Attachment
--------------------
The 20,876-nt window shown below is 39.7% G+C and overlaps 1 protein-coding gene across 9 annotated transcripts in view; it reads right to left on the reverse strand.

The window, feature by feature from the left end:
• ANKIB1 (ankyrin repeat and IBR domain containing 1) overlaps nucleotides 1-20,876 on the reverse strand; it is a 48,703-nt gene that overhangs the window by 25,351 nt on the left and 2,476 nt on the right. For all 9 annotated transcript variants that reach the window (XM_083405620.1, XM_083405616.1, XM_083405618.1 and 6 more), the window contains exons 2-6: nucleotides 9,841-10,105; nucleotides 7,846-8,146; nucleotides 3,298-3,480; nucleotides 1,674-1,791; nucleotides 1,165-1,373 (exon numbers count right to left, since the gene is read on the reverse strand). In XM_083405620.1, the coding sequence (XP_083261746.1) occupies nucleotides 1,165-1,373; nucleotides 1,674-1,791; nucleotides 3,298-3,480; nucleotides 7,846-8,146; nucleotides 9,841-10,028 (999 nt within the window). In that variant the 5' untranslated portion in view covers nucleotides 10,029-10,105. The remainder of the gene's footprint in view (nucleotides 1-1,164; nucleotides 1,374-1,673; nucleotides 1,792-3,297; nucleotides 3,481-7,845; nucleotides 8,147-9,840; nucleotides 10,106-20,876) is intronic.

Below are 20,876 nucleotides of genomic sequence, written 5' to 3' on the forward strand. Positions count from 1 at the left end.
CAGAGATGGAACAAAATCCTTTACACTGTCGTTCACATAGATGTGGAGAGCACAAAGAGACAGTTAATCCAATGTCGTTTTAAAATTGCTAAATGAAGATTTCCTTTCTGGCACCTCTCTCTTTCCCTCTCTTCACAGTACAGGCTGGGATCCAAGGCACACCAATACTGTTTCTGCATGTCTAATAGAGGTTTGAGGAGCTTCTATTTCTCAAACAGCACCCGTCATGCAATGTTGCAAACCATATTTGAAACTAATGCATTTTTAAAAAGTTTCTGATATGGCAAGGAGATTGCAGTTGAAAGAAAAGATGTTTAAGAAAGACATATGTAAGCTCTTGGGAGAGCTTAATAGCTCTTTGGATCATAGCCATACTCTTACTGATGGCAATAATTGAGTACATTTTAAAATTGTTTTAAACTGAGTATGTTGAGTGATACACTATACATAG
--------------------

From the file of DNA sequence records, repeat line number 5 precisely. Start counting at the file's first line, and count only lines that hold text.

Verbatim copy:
CAGAGATGGAACAAAATCCTTTACACTGTCGTTCACATAGATGTGGAGAGCACAAAGAGACAGTTAATCCAATGTCGTTTTAAAATTGCTAAATGAAGATTTCCTTTCTGGCACCTCTCTCTTTCCCTCTCTTCACAGTACAGGCTGGGATCCAAGGCACACCAATACTGTTTCTGCATGTCTAATAGAGGTTTGAGGAGCTTCTATTTCTCAAACAGCACCCGTCATGCAATGTTGCAAACCATATTTGAAACTAATGCATTTTTAAAAAGTTTCTGATATGGCAAGGAGATTGCAGTTGAAAGAAAAGATGTTTAAGAAAGACATATGTAAGCTCTTGGGAGAGCTTAATAGCTCTTTGGATCATAGCCATACTCTTACTGATGGCAATAATTGAGTACATTTTAAAATTGTTTTAAACTGAGTATGTTGAGTGATACACTATACATAG